Published: 27th July 2020
Mia Khalifa and Osama in the classroom: How to deal with student bullies tormenting teachers in online classes
The videos of students bullying teachers during online classes have gone viral on Youtube and other social media platforms
There are always some students in the class who give the teachers a hard time. But over the years, the friends, philosophers and guides have managed to tackle them with punishment, pushing them to do it right, or in some cases, straight out ignoring them. But what does a teacher do when the same students come online, a situation necessitated by the pandemic — it's their home ground and the tech-challenged teacher is now out of their depth.
Several videos of students bullying teachers during online classes have gone viral on Youtube and other social media platforms. While some changed their names to display that of adult movie star Mia Khalifa and terrorist mastermind Osama Bin Laden, others played songs with explicit lyrics and even smoked on video. The problem does not stop there. Class assessment becomes useless if the student cheats in every single one of them and there's no way the teacher can prove it.
Chaya Bhargava, who teaches at the Laksh Academy, started conducting online classes for her students from the first phase of lockdown. "I am not someone who knew much about tech. When the pandemic hit and we were forced to shift online, my son helped me set up a Zoom account at home. The first day we took class, many children changed their names to everything from Osama Bin Laden to Tendulkar. I had no idea how to deal with this. We did not understand all the features and the children had an upper hand there," said Chaya. "But there are always some students who do not reply or respond to questions during the class. They would say that their mic was not working or there was some technical issue. But strangely they would score extremely well in the assessments. I could understand they have cheated because when I asked them the same questions later, they would not be able to answer," she added.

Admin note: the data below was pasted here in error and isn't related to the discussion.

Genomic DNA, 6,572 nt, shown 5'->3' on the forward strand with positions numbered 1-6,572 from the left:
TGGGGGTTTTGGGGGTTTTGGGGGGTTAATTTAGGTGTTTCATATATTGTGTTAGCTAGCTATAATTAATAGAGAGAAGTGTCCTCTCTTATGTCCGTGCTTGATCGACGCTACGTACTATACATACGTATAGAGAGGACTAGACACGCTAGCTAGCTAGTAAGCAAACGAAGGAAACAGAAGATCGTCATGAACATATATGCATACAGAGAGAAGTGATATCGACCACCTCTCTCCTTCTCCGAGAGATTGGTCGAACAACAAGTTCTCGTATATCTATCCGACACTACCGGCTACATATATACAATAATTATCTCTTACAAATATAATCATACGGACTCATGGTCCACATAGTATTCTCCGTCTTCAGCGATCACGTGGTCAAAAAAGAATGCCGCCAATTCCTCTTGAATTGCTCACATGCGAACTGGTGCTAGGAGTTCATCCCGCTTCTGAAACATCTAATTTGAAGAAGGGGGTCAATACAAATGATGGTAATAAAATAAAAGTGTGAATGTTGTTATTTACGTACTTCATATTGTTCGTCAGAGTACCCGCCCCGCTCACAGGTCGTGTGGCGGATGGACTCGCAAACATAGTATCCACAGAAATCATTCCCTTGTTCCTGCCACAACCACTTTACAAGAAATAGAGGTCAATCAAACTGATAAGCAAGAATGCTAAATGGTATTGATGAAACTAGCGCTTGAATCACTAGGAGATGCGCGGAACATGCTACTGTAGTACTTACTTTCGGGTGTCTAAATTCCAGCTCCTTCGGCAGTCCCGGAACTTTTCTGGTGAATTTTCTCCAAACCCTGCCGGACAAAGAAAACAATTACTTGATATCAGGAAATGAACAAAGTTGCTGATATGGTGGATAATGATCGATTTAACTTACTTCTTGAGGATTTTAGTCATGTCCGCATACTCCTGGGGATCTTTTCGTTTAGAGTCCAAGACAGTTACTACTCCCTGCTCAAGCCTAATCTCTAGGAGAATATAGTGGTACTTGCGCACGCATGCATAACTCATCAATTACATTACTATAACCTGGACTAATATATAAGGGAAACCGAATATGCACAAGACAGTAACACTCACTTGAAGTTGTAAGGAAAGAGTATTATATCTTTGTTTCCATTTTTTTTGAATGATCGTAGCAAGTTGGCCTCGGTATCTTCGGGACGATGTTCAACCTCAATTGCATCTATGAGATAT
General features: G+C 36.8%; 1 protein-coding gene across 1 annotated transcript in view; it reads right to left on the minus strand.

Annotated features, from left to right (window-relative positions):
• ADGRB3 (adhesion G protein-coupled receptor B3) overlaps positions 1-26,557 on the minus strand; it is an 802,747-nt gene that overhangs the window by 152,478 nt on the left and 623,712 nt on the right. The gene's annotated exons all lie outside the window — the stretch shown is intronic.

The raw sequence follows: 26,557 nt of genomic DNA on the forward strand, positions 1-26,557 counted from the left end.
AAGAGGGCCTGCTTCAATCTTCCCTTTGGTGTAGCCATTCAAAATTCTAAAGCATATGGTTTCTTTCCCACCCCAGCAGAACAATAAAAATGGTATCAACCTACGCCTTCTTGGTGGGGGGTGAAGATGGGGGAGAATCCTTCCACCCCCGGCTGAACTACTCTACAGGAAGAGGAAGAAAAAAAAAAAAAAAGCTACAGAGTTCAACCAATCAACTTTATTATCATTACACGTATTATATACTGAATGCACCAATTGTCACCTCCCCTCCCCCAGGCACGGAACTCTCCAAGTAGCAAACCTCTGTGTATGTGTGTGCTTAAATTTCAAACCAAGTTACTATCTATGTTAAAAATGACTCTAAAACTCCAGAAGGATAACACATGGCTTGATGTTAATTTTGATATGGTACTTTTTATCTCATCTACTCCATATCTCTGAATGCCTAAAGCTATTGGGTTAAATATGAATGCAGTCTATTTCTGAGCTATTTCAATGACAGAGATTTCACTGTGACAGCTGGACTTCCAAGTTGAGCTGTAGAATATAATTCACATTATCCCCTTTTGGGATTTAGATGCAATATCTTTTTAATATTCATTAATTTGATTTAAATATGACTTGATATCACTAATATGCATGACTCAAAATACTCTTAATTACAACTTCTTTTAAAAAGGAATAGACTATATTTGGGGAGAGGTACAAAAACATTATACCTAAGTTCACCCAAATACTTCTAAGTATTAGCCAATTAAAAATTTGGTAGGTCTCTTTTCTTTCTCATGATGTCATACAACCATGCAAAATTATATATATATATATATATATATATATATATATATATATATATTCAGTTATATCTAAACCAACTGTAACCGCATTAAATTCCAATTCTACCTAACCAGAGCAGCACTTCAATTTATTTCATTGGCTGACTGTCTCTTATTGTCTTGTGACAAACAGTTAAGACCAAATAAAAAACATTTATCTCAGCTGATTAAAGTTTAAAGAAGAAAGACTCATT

It takes a toll on the teacher, said Chaya. "I had spent about three hours making the questionnaire on Google Forms and its really disheartening to see that it was of no use. The students just cheated through it. I started to question whether my paper was not worth it," said Chaya.